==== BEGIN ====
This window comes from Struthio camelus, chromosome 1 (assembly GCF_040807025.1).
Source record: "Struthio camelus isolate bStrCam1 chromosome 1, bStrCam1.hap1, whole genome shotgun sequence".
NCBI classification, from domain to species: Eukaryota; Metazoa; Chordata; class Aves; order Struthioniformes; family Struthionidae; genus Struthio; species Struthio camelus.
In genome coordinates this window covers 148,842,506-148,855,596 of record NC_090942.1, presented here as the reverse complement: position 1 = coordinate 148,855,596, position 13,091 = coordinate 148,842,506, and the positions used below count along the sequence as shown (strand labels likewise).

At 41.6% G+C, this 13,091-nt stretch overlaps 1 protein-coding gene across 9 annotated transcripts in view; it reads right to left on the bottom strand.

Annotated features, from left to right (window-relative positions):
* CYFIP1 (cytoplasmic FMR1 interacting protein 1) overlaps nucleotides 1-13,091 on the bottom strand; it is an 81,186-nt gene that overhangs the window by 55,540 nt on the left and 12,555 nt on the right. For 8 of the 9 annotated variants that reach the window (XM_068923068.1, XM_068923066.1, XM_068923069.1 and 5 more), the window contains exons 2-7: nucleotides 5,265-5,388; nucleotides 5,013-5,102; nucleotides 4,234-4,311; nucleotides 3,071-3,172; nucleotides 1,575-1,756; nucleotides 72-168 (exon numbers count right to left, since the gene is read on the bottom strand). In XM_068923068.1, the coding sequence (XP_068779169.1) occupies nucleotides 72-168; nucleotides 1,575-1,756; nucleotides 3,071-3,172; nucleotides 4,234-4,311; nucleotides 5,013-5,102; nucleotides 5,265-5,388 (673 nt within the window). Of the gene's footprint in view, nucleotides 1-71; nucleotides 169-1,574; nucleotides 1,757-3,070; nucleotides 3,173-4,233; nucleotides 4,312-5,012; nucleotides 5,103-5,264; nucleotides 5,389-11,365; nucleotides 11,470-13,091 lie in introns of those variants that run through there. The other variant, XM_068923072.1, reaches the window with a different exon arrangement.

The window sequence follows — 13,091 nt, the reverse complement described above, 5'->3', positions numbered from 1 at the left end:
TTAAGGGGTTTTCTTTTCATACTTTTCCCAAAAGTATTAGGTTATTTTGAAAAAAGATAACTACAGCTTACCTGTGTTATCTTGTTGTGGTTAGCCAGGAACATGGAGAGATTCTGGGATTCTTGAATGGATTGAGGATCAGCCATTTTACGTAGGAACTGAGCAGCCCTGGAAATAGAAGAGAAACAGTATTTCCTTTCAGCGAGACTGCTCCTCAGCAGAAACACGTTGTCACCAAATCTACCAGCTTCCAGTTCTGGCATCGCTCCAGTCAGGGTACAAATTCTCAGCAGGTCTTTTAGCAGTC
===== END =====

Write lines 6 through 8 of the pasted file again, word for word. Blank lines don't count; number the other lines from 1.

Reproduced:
Annotated features, from left to right (window-relative positions):
* CYFIP1 (cytoplasmic FMR1 interacting protein 1) overlaps nucleotides 1-13,091 on the bottom strand; it is an 81,186-nt gene that overhangs the window by 55,540 nt on the left and 12,555 nt on the right. For 8 of the 9 annotated variants that reach the window (XM_068923068.1, XM_068923066.1, XM_068923069.1 and 5 more), the window contains exons 2-7: nucleotides 5,265-5,388; nucleotides 5,013-5,102; nucleotides 4,234-4,311; nucleotides 3,071-3,172; nucleotides 1,575-1,756; nucleotides 72-168 (exon numbers count right to left, since the gene is read on the bottom strand). In XM_068923068.1, the coding sequence (XP_068779169.1) occupies nucleotides 72-168; nucleotides 1,575-1,756; nucleotides 3,071-3,172; nucleotides 4,234-4,311; nucleotides 5,013-5,102; nucleotides 5,265-5,388 (673 nt within the window). Of the gene's footprint in view, nucleotides 1-71; nucleotides 169-1,574; nucleotides 1,757-3,070; nucleotides 3,173-4,233; nucleotides 4,312-5,012; nucleotides 5,103-5,264; nucleotides 5,389-11,365; nucleotides 11,470-13,091 lie in introns of those variants that run through there. The other variant, XM_068923072.1, reaches the window with a different exon arrangement.

The window sequence follows — 13,091 nt, the reverse complement described above, 5'->3', positions numbered from 1 at the left end: